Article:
As an activist, “resist” is one of the last things I want to do
I see it everywhere in my community. It’s on bumper stickers, tote bags, stickers on telephone poles. It’s been adopted by my favorite bookstore for their merchandise; I’ve witnessed it on picket signs at protests. It’s all over the internet. It was a common theme at the global Women’s March in January 2017, and ever since, it’s remained relevant on social media and in the outside world.
A common slogan for progressives, activists, and even simply people with empathy, “resist” is papered everywhere. But this little word has always rubbed me the wrong way—not in spite of its use in activism, but because of it.
To “resist” means to defy or oppose. In liberal politics or activism, it means combatting or remaining reluctant toward change. It’s frequently used in reference to Donald Trump’s presidency, attempts to criminalize abortion, business owners who turn away LGBTQ clientele, and other newsworthy offenses—all things that, rightfully, we are very much against. But what are we left with once we’ve voted Trump out of office (hopefully), prevented the GOP from making abortion a criminal offense, and punished the baker who refuses to make a gay couple’s wedding cake?
We’re left with the world we had before, which . . . wasn’t that great.
See, “resist” is the pseudo-progressive slogan for those who had it good before “resist” became popular again: arguably, before the swearing-in of the current administration. It’s for white people like myself who can—at least more than anybody else—choose to turn a blind eye to things like police brutality and racial discrimination in healthcare, education, and hiring. It’s for straight, cisgender people who have never had to worry whether the Supreme Court will establish that no, they cannot be legally fired for being trans or gay or bi. It’s for the abled, who aren’t paid a pithy $3 hourly wage at many jobs because they aren’t deemed as “less than” their colleagues, and for anyone else who’s never been treated as a second-class citizen for reasons that are beyond their control.
“Resist” is for those who were fine with the way things were before.
Because in actuality, what we had pre-Trump worked only for a select few. The thousands of queer individuals who died as a result of President Reagan’s inaction during the HIV/AIDS epidemic were not fine with the way things were before. The families of those lost to perilous attempts at crossing the Mexico-US border have not been fine with the way things were before. The hundreds of thousands of prisoners forced to perform corporate pocket-lining labor, the children lost to school shootings, the immigrants who struggle to find jobs or go about their day-to-day lives without harassment—they have never been fine with the way things were before.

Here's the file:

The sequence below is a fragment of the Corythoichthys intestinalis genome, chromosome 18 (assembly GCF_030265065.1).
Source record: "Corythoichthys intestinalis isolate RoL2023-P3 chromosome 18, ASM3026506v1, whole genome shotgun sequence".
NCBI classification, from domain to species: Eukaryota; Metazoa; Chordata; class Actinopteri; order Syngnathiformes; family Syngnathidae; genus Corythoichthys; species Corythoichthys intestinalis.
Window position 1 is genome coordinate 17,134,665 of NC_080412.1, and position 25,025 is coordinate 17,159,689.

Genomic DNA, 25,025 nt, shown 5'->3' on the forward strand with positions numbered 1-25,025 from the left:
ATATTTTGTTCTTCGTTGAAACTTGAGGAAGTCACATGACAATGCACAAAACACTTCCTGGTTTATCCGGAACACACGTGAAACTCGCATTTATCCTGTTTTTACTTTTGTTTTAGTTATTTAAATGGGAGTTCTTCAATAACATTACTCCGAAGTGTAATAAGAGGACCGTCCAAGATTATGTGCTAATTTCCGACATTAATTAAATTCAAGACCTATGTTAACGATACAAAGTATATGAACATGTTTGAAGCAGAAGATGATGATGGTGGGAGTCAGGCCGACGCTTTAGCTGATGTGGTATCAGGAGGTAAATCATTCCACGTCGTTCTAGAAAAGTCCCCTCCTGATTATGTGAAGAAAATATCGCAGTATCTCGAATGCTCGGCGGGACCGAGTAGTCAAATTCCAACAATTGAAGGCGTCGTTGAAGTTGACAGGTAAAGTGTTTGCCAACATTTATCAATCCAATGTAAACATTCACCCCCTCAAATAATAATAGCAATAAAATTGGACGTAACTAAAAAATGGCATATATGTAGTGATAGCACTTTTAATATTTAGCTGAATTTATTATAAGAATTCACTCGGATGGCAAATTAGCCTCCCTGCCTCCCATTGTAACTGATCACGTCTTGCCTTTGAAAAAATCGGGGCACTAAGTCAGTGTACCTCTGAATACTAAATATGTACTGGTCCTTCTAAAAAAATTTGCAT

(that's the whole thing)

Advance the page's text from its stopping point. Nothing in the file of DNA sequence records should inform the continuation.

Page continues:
Yes, we as a country need to resist attempts to criminalize women’s healthcare, turn away queer folks at the cash register, or (apparently?!) change the timing of the presidential election. But if we want to build a world in which these attempts would not be made in the first place, our work does not end there. The environment we’re left with post-Trump still provides far too much room for the type of inequity and blatant harm we’ve collectively witnessed for decades, even centuries. In fact, what we had pre-Trump is what allowed Trump to gain office in the first place!
Resisting is not enough. We must inspect, reassess, rebuild. We need to build a foundation—yes, through Supreme Court cases, but also through everyday habits and behavior, through professional and personal decisions—for a society and country that is actually equal and equitable. If we truly care about the wellbeing of others unlike ourselves, what we had before isn’t going to cut it.
I’m not in the business of making leftist bumper stickers or designing a slogan for an entire gender’s movement. If I were, though, I’d replace “resist” with “rebuild.” Rather than fighting to maintain the system we’ve always had, let’s construct a system that works for and protects everyone.